BOSTON – New research suggests that leatherback turtles entangled in fishing gear have a better chance of survival if the incident is reported quickly, giving trained responders the opportunity to fully disentangle the animals. Researchers, led by Dr. Kara Dodge of the New England Aquarium, analyzed 15 years of data collected by a network of disentanglement responders with the aim of better understanding sea turtle bycatch and mortality. Of the 280 confirmed sea turtle entanglements documented from 2005 to 2019 in Massachusetts waters, 272 involved leatherback turtles, with most wrapped in rope around their necks and front flippers. The study in Endangered Species Research found that, for those cases with sufficient photo/video documentation, 88% of completely disentangled turtles were predicted to have a low or intermediate risk of death based on their degree of injury. Among those turtles that were equipped with tags to definitively follow their outcome, many were confirmed to be alive weeks to years after being disentangled.
“This dataset gave us a unique opportunity to really dig into and understand leatherback turtle entanglement in buoy lines, which is critical to determining how entanglement happens and identifying workable solutions to solve this problem,” said Dr. Dodge, Research Scientist in the Aquarium’s Anderson Cabot Center for Ocean Life. “Bycatch of endangered species is rarely observed, so this dataset is an incredible testament to all the watchful mariners reporting these events and the disentanglement network consistently collecting high quality data for over 15 years.”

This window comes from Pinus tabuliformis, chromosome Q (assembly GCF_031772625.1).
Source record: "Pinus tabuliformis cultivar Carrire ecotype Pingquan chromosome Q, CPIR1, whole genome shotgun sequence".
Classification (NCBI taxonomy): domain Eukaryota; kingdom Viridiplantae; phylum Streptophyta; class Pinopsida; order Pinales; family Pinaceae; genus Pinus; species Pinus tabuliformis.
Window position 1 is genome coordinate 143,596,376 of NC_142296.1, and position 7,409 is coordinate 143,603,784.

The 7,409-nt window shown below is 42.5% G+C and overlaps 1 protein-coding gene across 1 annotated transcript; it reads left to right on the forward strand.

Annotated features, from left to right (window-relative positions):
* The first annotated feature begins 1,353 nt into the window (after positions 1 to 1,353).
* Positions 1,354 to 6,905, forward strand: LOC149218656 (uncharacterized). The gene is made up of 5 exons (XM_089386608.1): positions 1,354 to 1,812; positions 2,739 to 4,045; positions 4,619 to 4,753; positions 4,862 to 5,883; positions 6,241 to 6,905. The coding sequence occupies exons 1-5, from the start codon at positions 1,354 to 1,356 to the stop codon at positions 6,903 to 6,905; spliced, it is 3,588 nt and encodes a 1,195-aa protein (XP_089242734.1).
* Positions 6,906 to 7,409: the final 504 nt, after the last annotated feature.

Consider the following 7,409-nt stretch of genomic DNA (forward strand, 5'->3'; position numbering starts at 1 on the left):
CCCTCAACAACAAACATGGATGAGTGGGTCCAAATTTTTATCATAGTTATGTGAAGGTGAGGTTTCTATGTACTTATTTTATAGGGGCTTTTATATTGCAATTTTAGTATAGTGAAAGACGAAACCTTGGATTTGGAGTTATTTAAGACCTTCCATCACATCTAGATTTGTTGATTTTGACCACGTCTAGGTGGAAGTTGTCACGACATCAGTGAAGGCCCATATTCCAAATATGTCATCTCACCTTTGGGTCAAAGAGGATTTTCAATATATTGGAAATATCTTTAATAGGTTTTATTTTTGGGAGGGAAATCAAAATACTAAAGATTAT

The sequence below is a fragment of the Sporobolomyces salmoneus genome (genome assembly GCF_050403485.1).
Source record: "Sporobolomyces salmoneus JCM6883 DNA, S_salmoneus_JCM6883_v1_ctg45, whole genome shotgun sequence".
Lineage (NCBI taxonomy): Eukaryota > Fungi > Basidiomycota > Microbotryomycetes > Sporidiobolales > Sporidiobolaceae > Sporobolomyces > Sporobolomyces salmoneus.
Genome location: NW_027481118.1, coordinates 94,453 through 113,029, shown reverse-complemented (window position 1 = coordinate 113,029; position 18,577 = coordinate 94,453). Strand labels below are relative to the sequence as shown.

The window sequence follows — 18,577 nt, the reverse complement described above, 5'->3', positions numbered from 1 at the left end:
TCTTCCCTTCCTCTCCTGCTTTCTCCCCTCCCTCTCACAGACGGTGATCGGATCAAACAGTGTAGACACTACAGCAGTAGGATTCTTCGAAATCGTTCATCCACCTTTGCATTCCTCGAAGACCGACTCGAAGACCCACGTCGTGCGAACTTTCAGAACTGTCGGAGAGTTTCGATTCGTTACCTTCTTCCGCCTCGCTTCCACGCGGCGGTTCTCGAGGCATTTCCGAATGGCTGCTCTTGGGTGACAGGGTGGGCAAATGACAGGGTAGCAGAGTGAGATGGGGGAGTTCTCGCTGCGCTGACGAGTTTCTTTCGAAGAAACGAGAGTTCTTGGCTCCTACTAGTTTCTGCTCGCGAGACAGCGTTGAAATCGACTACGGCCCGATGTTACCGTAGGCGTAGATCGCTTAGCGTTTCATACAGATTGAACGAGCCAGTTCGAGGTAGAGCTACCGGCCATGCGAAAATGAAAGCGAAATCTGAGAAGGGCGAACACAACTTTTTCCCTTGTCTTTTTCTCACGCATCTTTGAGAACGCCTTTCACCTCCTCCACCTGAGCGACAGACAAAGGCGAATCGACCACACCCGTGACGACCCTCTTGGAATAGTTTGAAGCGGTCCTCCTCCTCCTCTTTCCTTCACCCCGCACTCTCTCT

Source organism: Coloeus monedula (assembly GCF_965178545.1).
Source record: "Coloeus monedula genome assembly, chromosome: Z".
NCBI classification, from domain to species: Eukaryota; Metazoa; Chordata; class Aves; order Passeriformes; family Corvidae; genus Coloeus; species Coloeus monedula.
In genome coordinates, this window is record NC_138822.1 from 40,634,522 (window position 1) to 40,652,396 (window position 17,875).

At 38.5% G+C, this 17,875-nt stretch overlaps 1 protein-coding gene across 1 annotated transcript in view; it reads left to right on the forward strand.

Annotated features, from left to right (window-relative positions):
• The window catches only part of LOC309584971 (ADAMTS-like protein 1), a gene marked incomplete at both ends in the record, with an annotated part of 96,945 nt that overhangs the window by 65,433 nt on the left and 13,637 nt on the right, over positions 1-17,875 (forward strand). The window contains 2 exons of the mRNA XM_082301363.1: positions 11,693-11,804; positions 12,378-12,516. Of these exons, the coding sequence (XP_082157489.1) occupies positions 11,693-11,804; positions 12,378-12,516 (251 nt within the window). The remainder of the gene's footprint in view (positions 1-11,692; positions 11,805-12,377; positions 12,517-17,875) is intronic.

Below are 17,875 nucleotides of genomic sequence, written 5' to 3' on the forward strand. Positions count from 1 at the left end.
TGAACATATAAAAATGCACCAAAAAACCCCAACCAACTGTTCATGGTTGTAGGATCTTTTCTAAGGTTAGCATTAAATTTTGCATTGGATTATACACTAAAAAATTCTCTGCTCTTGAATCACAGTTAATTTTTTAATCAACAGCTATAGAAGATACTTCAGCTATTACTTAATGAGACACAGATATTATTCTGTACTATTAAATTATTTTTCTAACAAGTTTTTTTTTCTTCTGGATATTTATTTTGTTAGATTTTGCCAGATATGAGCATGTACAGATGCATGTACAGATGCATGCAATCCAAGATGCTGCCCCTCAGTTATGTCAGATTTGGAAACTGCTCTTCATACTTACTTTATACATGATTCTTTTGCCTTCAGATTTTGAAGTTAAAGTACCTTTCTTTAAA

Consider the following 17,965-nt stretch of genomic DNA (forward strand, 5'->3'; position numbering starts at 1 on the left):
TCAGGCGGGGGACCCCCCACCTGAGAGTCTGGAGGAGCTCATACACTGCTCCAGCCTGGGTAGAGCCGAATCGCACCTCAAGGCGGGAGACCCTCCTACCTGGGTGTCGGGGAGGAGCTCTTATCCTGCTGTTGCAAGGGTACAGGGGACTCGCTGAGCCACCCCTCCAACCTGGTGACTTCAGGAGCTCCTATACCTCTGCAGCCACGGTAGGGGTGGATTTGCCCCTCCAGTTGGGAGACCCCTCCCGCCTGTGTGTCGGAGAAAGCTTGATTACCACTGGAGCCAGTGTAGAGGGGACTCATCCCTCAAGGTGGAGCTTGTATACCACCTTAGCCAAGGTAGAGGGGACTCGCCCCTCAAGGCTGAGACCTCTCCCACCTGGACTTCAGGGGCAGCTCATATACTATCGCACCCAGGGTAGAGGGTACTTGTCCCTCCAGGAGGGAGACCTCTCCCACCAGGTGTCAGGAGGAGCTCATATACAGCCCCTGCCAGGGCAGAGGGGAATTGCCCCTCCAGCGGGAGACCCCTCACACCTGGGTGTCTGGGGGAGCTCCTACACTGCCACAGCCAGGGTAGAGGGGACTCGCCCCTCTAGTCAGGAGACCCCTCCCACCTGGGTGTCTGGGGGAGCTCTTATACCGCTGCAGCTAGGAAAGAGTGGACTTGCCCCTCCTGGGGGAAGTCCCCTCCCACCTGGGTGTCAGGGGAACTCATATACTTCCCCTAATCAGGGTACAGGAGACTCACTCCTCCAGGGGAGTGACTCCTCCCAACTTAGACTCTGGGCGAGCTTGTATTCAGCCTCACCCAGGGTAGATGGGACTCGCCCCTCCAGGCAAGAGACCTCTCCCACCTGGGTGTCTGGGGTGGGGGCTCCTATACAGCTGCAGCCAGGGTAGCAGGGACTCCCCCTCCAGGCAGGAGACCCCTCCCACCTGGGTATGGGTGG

Leatherback turtles are the largest and one of the most endangered sea turtle species on earth, sometimes reaching six feet in length and weighing over 1000 lbs. They are often called “living dinosaurs” because they have existed for nearly 100 million years. Leatherbacks range widely throughout the global oceans, often visiting the coast of Massachusetts to feed on jellyfish during the summer and fall.
“Our findings for leatherbacks mirror what we have seen in whales. They are very likely to become entangled in whatever rope is most available to them. Reducing rope, which is not meant to mean reducing fishing, will be the best strategy for reducing entanglements,” said coauthor Scott Landry from the Center for Coastal Studies, which leads entanglement response efforts in the region and collected the bulk of the data for the study.
To support better survival rates, researchers noted the importance of sea turtles being completely and safely disentangled, as turtles have a low chance of survival when only partially disentangled. The disentanglement network works collaboratively with fishermen to quickly respond to entanglements. It also relies on boaters to report entanglements immediately and stand by at a safe distance while a trained team responds. Mariners should never attempt to disentangle a turtle or whale on their own due to the danger posed to both people and the animals.